Birdstop

Infrastructure for Cloud Observation

This consisted of building out the main product of our service which was the mobile app.

Introduction

This project is a UX/UI mobile development with the purpose of creating an app that allows an on-demand network in the palm of the hand. With this app you will be able to:

  • Collect data about the infrastructure
  • Monitor your sites from the palm of your hand
  • Launch and land your missions
  • Gain insights to maximize your efforts

This project lasted over the course of three months involved research and development assistance from the CEO and our Software developer. For reasearch, I also visited the site and figured out how our launching and landing worked.

Project Goals

  • Create an automated data transfer and management system with API access and integrations
  • Design a mobile app that could deploy and land the drones safely in the nodes
  • Managers would be able to access the data all through the cloud
  • No personnel would be needed on site to fly the drones to collect data

Project Statement

Birdstop builds technology that allows drones to collect data without an operator present. Drones perpetually stay docked in the field and deploy on demand or on schedule. Birdstop stations mediate human operators, who can now be monitoring and retrieving data from thousands of miles away. Birdstop enables data to be collected with high frequency, low cost, and low risk to human lives. 

We built our technology from day one to be drone agnostic. We leave the drone-building to the very competent drone companies already out there. Instead, we empower the drones used today and that will be used tomorrow with the ability to be pilotless.

While we currently deploy one system per site, we plan to expand toward mesh network configurations, supporting larger areas of inspection and monitoring.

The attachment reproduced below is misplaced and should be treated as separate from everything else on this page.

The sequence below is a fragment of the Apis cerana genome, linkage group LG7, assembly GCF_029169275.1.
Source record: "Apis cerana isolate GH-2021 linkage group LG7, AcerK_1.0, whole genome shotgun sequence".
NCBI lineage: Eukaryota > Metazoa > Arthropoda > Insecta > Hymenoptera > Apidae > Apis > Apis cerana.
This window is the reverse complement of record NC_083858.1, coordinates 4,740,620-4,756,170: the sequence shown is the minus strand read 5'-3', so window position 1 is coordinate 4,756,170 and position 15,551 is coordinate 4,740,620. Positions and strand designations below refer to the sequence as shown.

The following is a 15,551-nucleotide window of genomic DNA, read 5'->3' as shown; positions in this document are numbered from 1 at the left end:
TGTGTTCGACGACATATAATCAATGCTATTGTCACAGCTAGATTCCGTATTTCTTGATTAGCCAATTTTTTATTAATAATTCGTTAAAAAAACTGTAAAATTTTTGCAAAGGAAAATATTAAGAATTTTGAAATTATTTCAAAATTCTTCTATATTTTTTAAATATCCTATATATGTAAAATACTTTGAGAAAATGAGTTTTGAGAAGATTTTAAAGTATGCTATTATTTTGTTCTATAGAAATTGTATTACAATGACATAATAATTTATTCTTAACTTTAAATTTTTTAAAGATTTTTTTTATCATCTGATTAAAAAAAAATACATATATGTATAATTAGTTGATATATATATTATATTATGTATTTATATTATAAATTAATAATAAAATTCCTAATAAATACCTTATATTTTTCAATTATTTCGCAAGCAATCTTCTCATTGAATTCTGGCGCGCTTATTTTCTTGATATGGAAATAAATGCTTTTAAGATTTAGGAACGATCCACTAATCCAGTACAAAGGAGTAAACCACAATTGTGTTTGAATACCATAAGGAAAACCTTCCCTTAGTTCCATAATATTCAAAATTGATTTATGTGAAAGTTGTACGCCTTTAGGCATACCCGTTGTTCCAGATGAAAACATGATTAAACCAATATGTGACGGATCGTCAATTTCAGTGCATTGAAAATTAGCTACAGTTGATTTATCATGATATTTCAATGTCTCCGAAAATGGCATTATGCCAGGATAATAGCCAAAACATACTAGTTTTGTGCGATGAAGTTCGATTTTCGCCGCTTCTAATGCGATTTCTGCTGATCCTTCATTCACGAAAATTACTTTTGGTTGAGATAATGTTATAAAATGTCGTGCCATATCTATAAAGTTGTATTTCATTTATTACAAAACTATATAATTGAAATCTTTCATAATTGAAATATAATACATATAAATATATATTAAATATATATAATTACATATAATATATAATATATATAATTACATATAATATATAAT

Scope of Project

Phase 1: Project Initiation & Research

Phase 2: Execution

Phase 3: Design

The Team

Hers is some of our team members, including me!

Research

Background

Fleet tracking
To ensure drone safety, fleet managers need to know exactly where individual drones are at any given time. Fleet managers often rely on GPS technology and other GPS tracking systems to know where their drones are and increase visibility into their fleet operations and drone safety. This is to have improved efficiency, reduced overall speed and fleet optimization.

Drone Tracking
The first part of drone assignment is where managers can select a drone or navigate a route. That drone would fall under an entire fleet that the manager can monitor remotely. They can track the status of the drones as either: All, Scheduled, En Route, Completed.

There would also be categories such as: Drone Assigned, Route Name, Scheduled Start (date and time), Route Timelines: Visual Graphic with Green and Red.

There are also maintenance alerts. This could include the following, getting notified to schedule maintenance, mileage, service intervals, or a Drone Inspection Report. Drone Inspection Reports involve the drone, battery, engine hours, odometer, faults that either confirm inspection or require a signature. Finally, maintenance could include drone health. In addition, there is drone monitoring. This is where managers can be alerted via email or SMS. There is also dispatch updates(date and time), or responses from a manager (date and time). For drone monitoring, there is also a geofence alert with a fleet fence line that alerts when the drone is outside or inside the geofence.

There are also sections that can help with drone tracking. This include: name, location/address, speed (mph), odometer, history, trips, and routes. Another concept for drone tracking involves the Point A-Point B concept. This includes: status (in progress, starting, finished), duration (min/sec), address, date, time (min/sec), miles (mi), weather impact. The final concept is Real-time ETA where clients can access a live view of route where they can check on delivery progress. This also allows the pilot to "Stop" and "Resume" routes.

Asset Tracking
This involves a logbook to unlock diagnostics. The logbook allows you to track time on site with a summation of drone(s) on site. The ability to manage assets allows you to select asset categories to keep track of separate infrastructure. You can also state how many assets you have. It is also important to have information on your assets such as: name, type, status, contact (name, phone number and email address), and address: assigned to what drone, and activity.